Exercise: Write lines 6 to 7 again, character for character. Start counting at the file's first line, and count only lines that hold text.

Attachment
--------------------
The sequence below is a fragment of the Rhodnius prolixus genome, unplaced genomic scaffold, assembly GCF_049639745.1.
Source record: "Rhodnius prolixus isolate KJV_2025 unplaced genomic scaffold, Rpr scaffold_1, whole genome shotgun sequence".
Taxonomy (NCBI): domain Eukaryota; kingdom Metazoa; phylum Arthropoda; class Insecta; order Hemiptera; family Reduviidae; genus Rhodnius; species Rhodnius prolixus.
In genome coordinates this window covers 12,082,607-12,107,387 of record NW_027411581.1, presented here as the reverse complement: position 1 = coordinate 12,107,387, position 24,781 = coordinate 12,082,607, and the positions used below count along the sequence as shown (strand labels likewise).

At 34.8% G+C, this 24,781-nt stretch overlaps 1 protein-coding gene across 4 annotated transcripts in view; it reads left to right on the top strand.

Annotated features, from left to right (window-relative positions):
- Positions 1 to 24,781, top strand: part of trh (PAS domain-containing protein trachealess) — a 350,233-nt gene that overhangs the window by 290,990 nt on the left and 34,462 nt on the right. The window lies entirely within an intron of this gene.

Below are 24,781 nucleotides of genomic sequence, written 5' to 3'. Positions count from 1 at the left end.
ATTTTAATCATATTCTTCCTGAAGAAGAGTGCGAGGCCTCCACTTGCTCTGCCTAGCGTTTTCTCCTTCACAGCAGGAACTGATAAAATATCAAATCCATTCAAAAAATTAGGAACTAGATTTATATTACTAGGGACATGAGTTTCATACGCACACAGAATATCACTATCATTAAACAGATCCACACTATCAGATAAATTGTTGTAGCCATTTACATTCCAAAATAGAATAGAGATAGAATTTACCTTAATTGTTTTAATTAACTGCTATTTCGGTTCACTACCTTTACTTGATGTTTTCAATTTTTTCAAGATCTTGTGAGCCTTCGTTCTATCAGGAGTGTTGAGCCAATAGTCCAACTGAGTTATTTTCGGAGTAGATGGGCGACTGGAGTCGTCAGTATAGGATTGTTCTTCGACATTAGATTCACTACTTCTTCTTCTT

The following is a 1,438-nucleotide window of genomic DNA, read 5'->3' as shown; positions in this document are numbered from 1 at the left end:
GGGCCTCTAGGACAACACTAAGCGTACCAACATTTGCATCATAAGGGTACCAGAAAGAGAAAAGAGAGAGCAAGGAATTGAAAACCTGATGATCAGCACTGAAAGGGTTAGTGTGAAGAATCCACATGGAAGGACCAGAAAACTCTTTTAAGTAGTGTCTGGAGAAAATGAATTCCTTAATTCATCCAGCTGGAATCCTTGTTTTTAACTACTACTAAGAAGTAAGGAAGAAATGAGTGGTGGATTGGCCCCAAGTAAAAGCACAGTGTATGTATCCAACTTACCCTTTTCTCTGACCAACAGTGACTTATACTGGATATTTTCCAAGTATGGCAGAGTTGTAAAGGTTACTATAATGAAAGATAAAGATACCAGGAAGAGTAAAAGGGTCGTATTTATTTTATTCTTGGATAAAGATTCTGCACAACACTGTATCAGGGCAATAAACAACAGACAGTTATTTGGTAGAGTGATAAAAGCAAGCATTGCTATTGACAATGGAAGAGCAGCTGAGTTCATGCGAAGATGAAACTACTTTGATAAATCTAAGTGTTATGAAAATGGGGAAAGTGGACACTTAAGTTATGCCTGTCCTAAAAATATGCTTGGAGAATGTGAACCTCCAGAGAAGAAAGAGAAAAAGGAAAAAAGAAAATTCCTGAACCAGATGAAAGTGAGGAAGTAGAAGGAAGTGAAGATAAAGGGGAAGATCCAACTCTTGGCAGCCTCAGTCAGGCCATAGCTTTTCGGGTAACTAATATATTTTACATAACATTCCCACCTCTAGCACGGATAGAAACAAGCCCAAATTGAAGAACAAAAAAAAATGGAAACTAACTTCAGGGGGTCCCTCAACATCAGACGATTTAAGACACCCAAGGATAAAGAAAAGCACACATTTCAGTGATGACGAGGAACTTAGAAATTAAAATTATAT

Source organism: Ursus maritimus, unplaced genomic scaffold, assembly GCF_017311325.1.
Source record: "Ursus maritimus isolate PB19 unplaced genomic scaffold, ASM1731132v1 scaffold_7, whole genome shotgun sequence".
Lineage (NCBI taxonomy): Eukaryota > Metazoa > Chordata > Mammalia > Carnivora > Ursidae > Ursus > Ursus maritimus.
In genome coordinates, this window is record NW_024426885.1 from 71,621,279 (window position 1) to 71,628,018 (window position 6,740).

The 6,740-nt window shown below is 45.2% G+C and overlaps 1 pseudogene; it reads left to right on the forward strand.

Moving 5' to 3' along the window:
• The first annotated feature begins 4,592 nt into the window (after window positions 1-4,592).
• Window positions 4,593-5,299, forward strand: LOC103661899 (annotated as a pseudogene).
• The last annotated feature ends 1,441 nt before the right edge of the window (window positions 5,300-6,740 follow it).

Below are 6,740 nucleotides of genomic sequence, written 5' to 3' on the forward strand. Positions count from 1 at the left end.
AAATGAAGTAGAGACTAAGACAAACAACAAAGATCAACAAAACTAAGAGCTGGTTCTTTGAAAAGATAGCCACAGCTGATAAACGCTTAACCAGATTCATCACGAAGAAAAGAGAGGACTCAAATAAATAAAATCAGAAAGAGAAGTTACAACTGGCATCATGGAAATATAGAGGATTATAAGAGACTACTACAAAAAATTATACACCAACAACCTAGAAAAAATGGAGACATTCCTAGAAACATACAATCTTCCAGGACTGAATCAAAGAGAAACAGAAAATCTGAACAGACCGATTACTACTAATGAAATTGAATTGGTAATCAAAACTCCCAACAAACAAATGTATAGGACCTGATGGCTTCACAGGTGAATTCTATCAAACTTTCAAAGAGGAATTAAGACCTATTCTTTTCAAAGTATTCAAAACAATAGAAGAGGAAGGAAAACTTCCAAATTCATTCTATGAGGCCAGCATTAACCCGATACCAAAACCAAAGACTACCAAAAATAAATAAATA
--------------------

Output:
Annotated features, from left to right (window-relative positions):
- Positions 1 to 24,781, top strand: part of trh (PAS domain-containing protein trachealess) — a 350,233-nt gene that overhangs the window by 290,990 nt on the left and 34,462 nt on the right. The window lies entirely within an intron of this gene.